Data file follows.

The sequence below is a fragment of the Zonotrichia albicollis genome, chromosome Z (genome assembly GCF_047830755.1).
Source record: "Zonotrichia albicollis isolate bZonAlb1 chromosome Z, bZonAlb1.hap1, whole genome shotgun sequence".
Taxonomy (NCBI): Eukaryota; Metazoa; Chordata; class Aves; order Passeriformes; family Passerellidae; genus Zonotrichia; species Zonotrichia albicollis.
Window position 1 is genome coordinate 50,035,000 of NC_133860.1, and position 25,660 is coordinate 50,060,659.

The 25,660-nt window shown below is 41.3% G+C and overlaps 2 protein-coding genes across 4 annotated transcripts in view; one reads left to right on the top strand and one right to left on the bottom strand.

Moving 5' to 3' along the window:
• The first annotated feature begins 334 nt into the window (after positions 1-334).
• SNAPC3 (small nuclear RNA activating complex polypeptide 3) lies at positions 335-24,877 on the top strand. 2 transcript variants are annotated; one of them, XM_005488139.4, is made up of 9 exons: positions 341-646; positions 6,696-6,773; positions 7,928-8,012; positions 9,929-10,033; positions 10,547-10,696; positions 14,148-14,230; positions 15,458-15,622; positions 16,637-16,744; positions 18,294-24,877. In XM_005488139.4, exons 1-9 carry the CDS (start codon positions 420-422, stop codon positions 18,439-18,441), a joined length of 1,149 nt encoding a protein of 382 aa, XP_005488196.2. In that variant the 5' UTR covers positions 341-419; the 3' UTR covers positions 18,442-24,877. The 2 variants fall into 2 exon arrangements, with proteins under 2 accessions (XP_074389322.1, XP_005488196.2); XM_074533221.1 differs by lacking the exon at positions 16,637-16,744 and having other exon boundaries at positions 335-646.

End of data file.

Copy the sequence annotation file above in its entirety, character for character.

The sequence below is a fragment of the Zonotrichia albicollis genome, chromosome Z (genome assembly GCF_047830755.1).
Source record: "Zonotrichia albicollis isolate bZonAlb1 chromosome Z, bZonAlb1.hap1, whole genome shotgun sequence".
Taxonomy (NCBI): Eukaryota; Metazoa; Chordata; class Aves; order Passeriformes; family Passerellidae; genus Zonotrichia; species Zonotrichia albicollis.
Window position 1 is genome coordinate 50,035,000 of NC_133860.1, and position 25,660 is coordinate 50,060,659.

The 25,660-nt window shown below is 41.3% G+C and overlaps 2 protein-coding genes across 4 annotated transcripts in view; one reads left to right on the top strand and one right to left on the bottom strand.

Moving 5' to 3' along the window:
• The first annotated feature begins 334 nt into the window (after positions 1-334).
• SNAPC3 (small nuclear RNA activating complex polypeptide 3) lies at positions 335-24,877 on the top strand. 2 transcript variants are annotated; one of them, XM_005488139.4, is made up of 9 exons: positions 341-646; positions 6,696-6,773; positions 7,928-8,012; positions 9,929-10,033; positions 10,547-10,696; positions 14,148-14,230; positions 15,458-15,622; positions 16,637-16,744; positions 18,294-24,877. In XM_005488139.4, exons 1-9 carry the CDS (start codon positions 420-422, stop codon positions 18,439-18,441), a joined length of 1,149 nt encoding a protein of 382 aa, XP_005488196.2. In that variant the 5' UTR covers positions 341-419; the 3' UTR covers positions 18,442-24,877. The 2 variants fall into 2 exon arrangements, with proteins under 2 accessions (XP_074389322.1, XP_005488196.2); XM_074533221.1 differs by lacking the exon at positions 16,637-16,744 and having other exon boundaries at positions 335-646.